Rough running, misfiring and SES/CEL/MIL coming on at start up. This is somewhat normal on older cars during very cold weather, usually due to aging parts and lack of maintenance. Do not be overly alarmed. As the temps drop dramatically the cold start fuel enrichment is even more important for a smooth running engine. Any vacuum leaks or other fuel/ignition related problems become more apparent as the temperature drop and the car has not been driven for days.

If you start the car and it is running very rough with a SES/CEL/MIL light on, if after about 20-30 seconds the problem does not clear with a slight throttle application, turn the engine off and restart it. Many times this will clear the misfires. This does not always correct or solve the root cause of the problem, but many times will clear the misfire and allow the engine to run normally and be driven without issues. If you have these issues, put this on your Spring to do list if you can make it through the Winter while managing the issue.

Also one thing you want to avoid in the cold weather is starting the engine and only letting it run for a very short period of less than 3 minutes. Many people need to start and move their cars just in the driveway or to the street, but anytime you start your engine in the cold weather, let the engine run at least 3-4 minutes before you shut it down. This will hopefully avoid engine flooding and cylinder wall wash down situations.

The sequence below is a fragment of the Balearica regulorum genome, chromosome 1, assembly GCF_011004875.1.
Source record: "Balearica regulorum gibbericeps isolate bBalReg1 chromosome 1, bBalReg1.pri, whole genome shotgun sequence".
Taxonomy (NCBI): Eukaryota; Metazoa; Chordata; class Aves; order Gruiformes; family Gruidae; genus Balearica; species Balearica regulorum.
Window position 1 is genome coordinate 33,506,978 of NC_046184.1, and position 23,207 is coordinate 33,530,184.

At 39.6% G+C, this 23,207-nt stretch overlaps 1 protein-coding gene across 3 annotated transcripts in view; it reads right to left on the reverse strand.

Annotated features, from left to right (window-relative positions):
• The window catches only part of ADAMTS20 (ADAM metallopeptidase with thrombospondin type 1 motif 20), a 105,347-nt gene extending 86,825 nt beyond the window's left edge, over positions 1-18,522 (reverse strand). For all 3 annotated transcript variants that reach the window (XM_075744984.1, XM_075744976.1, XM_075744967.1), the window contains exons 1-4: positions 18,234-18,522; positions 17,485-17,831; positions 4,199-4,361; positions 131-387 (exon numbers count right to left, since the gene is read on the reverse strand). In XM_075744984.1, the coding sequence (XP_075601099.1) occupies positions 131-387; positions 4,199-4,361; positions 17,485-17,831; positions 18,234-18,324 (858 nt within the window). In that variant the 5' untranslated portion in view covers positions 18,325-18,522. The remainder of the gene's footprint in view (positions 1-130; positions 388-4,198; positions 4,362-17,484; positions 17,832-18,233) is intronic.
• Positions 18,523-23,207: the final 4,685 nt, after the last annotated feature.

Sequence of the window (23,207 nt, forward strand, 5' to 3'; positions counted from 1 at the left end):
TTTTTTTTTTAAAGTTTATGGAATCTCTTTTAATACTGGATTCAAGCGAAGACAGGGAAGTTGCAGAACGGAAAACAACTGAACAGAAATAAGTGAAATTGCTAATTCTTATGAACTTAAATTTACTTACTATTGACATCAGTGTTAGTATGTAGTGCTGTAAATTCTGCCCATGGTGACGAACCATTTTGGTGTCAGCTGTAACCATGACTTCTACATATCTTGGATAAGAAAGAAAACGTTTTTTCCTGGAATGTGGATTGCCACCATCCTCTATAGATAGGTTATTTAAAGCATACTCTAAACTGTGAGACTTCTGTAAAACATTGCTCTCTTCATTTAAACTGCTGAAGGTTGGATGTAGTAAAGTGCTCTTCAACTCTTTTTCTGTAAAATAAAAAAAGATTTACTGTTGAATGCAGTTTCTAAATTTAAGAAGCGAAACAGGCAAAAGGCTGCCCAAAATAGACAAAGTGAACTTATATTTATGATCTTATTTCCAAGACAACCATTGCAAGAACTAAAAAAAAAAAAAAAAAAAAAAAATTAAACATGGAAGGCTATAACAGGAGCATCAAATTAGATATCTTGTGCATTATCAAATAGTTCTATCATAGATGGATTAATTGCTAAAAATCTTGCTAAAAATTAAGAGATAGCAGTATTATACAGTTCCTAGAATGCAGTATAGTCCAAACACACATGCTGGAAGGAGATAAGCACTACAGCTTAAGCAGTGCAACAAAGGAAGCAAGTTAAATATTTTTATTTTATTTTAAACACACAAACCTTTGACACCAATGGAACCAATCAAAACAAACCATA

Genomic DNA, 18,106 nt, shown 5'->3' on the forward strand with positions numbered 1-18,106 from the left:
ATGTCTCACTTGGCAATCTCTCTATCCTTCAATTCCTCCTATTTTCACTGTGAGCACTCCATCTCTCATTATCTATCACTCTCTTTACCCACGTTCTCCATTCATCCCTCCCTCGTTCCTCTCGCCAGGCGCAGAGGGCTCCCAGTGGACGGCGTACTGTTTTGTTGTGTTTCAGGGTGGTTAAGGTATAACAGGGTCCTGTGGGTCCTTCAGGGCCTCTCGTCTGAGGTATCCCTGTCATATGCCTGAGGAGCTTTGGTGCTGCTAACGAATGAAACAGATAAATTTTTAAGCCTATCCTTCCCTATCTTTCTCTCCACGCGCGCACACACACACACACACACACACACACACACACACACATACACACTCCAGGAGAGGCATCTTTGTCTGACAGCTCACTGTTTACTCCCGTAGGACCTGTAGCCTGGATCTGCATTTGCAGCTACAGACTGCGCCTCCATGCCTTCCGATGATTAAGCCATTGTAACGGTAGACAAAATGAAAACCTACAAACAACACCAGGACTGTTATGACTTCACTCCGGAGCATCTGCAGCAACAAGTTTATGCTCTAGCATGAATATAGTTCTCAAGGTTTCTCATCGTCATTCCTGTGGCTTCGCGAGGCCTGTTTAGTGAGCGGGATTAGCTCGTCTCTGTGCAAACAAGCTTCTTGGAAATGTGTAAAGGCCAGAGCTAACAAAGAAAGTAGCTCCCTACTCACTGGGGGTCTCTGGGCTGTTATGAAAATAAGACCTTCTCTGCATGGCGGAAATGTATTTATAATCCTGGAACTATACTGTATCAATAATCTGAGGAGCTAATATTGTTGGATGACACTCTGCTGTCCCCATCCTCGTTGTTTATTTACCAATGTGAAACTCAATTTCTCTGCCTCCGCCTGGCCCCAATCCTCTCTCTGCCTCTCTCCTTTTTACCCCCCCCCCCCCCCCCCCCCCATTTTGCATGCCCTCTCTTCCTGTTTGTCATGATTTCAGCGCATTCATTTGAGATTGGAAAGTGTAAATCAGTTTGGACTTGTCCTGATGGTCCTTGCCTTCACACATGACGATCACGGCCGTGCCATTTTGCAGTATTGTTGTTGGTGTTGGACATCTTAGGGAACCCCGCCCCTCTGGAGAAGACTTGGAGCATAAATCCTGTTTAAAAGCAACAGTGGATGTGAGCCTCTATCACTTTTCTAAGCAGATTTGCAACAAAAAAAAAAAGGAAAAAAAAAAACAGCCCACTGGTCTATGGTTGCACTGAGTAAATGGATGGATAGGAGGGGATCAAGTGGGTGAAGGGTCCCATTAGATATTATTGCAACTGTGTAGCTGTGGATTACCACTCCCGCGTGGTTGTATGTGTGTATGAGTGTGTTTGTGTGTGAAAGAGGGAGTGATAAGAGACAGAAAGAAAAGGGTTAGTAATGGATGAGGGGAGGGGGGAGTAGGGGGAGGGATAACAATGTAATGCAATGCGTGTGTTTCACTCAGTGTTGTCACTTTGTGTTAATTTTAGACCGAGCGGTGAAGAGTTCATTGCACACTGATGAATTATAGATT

Keep in mind if you do think your engine became flooded and is not starting, push the throttle to the floor and hold while cranking the engine. This puts the engine in "clear flood" mode, shutting down the fuel injectors and will hopefully clear out the fuel in the cylinders while trying to start the engine. Do not crank the engine for more than 30 seconds at a times and allow 1-2 minutes between starting attempts for the starter to cool down. Usually if you cannot get the engine started by the 3rd attempt during a "clear flood" mode, the engine is not flooded and will not likely start.

Weak/soft thermostats, extremely cold temperatures and condensation build up in the crankcase can be disastrous for VW's. Everyone needs to pay careful attention to the engine coolant temperature as well as condensation build up in the crankcase over the Winter. Best thing to do is at least once a week, when the engine is cold, remove the oil fill cap and look for yellow goo/mayo build up. If you are seeing any form of yellow goo/mayo build up, check your engine operating temperature (do not use/rely on the dash temperature gauge as it is not accurate), make sure you drive the car for between 30-45 minutes at least once a week, preferably at highway speeds to fully heat the oil up to cook out any accumulated moisture. Keep in mind it takes a long time for the engine oil to heat up, usually 2-3 times longer than the engine coolant temp. For engine coolant temp and thermostat info, check the link below in my signature.

These are just a few things to watch out for during the very cold weather that we are currently seeing across the North America and maybe other areas around the world.

So everyone stay safe and warm over the next few days/weeks.